Fanny and Nelson Grande, both actors and producers, saw a need for independent filmmakers struggling through the difficult and sometimes demoralizing process of funding a project, filming it and getting distribution. Their shingle, Avenida, gets in on the ground floor, offering clients guidance in crowdfunding and its management, pre-production, production and post, distribution and marketing, and focuses on Latino, women and LGBTQ-plus creators, underrepresented voices that they advocate for with a lot of energy and enthusiasm.

Now, Avenida offers studio space an affordable rate to indies. With 7,000 sq.-ft., the space on Beverly Boulevard near Echo Park in Los Angeles — about an eight- to 10-minute drive to downtown L.A. —  is being built out with a green screen, hospital set, an apartment, a jail cell, building facades, a flexible screening space that can seat up to 50-100, plus an airplane fuselage and elevator bank — sets that can be priced out of range for indie creators.

Avenida also includes an airy costume and makeup room with specialty lighting and loads of natural light, a greenroom, a meeting room and a kitchen; ADR and post production suites are in the works. There’s mesh network Wi-Fi throughout the entire studio.

“So what we’re doing, taking a true stand for independent filmmakers is really providing them with all of the resources they need to successfully shoot their projects,” Nelson says.

The common areas are inspired by the couple’s experience at WeWork facilties: bright, open and comfortable to encourage idea swapping. Plus, the neighborhood is packed with fantastic little restaurants. The space is also decorated with work from local Latino artists.

“We want people to feel like, ‘OK, I have all the comforts and everything I need,’ ” Fanny says. “You don’t get the scraps, the leftovers—everything that they really need to feel inspired,” adds Nelson.

Producers can rent out the entire first floor of the facility, and filmmakers can also apply to Avenida to help take their projects from an idea to distribution. The Grandes aim to empower emerging voices.

“A lot of [other] places are like $5,000 and above for a day, which is a 12-hour block. We’ll be working with numbers under that because we want to get people in here, but also, again, we’re doing this for independent filmmakers. We don’t want to be out of reach,” he says. “We’re not going to be the cheapest because you get a lot here, but we are going to be affordable and competitive.”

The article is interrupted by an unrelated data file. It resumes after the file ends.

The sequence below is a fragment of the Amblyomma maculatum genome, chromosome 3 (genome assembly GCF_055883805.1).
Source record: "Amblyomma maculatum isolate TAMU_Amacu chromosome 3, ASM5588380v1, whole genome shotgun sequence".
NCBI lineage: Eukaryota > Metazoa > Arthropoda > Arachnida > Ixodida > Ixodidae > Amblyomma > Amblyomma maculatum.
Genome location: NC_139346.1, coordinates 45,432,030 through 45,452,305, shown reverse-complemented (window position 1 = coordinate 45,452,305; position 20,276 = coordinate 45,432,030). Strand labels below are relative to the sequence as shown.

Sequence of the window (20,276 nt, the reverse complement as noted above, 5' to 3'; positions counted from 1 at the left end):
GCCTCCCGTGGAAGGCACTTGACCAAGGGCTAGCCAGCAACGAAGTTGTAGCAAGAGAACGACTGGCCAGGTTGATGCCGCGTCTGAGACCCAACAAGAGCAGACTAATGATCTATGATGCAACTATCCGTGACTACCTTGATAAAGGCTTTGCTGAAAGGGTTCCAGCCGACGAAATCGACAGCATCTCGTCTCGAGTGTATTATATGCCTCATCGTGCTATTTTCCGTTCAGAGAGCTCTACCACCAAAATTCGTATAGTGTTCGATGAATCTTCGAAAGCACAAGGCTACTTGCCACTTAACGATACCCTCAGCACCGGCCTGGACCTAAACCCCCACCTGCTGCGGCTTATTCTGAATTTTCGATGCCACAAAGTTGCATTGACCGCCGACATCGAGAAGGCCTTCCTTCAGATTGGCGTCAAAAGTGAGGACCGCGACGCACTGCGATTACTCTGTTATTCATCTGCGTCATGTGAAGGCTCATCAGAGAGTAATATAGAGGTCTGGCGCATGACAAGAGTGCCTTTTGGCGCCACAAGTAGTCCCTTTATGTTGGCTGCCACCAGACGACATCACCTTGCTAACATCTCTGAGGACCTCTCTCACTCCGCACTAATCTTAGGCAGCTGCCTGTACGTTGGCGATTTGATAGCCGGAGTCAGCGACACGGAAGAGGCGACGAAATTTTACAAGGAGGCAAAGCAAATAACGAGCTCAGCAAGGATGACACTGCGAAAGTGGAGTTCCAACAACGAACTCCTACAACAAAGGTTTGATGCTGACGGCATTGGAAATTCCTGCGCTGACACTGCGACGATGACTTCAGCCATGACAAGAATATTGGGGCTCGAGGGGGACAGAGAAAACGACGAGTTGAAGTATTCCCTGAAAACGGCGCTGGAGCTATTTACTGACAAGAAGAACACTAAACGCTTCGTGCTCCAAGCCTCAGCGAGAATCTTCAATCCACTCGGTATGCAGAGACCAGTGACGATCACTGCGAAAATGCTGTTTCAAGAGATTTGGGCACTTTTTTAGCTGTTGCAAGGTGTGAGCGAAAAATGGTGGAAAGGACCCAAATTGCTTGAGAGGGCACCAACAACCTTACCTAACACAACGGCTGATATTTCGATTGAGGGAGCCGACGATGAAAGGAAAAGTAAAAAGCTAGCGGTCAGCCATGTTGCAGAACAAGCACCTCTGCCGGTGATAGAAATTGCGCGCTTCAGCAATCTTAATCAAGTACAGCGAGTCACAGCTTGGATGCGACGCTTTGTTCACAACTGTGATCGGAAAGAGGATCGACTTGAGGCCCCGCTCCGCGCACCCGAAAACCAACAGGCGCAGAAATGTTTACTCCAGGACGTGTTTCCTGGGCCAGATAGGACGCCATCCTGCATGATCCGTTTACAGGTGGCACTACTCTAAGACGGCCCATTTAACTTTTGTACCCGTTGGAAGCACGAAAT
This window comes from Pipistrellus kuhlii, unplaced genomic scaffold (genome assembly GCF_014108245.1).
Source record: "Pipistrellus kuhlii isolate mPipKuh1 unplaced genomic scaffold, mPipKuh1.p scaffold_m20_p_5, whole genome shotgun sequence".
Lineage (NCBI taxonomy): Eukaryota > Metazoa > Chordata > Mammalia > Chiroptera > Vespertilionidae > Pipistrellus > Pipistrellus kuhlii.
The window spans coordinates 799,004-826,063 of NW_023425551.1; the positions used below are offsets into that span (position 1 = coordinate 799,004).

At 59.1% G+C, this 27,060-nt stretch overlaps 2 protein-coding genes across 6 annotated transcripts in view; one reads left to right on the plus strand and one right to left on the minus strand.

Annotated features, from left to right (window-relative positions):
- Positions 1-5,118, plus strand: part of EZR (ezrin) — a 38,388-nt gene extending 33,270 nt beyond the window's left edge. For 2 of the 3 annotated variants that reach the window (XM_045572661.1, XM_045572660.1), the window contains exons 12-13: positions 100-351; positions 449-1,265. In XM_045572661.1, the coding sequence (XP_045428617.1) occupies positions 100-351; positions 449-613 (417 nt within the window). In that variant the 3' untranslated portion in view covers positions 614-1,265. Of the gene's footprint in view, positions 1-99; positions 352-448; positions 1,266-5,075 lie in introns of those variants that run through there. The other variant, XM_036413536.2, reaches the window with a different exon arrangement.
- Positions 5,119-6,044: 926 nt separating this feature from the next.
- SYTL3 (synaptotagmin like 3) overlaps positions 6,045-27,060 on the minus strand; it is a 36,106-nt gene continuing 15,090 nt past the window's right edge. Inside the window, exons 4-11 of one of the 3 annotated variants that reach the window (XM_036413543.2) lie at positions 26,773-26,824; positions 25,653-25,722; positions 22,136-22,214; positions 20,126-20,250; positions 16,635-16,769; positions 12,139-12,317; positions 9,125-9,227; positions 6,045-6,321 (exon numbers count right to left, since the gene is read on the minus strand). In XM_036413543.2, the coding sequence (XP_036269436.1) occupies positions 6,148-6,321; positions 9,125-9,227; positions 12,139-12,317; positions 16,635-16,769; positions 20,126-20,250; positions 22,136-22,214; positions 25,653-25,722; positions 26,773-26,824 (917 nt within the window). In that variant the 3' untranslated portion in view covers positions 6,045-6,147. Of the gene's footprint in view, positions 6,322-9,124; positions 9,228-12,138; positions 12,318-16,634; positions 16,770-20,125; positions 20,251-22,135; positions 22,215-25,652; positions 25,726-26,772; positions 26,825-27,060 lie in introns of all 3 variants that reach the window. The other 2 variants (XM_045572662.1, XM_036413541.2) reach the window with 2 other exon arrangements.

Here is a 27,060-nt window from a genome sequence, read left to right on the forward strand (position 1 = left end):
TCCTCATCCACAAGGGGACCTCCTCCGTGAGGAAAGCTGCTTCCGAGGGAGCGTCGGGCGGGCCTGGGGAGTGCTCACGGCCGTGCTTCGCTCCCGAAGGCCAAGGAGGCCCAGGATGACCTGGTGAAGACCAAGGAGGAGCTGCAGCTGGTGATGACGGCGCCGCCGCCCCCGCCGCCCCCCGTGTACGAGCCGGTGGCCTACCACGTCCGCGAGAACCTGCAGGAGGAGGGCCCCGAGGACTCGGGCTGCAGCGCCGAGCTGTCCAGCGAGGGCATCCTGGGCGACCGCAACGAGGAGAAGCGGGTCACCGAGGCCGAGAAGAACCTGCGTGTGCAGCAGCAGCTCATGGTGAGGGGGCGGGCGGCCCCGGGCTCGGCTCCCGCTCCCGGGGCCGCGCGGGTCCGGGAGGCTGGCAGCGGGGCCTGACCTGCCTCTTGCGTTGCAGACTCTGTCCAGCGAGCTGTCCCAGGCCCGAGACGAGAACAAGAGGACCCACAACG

“We are working with filmmakers, mostly from underrepresented communities that haven’t had access to college, to the
resources [that others have],” Fanny says.

Avenida is getting ready to launch its own crowdfunding platform soon.

So along with the new space for productions, the couple are digging into the community. Highland Park native Nelson remembers what it was like to have productions film in his neighborhood, and the couple are very much committed to the “see it to be it” school of thought. Avenida has an internship program and hosts various workshops, while also reaching out to Los Angeles city councilman Mitch O’Farrell about education programs revolving around content creation and below-the-line training for local students.

“We want to put our roots in the neighborhood and start programs with the local schools and start teaching the youngsters about a career in the industry,” Nelson says.

They run Avenida with the goal to transform the entertainment industry from within for Black, brown, Indigenous and LGBTQ+ creatives. “Best thing to do. You empower yourself. You’re not waiting for someone to give you a role. You can show them. This is what you can do,” Fanny says.

Fanny and Nelson are also exploring studio spaces in Atlanta and San Antonio.

“Just a funny thing on the wordplay on Avenida. Avenida means avenue in Spanish. And for us, we’ve just had to take all this new avenue into Hollywood. To create your own avenue,” Nelson says.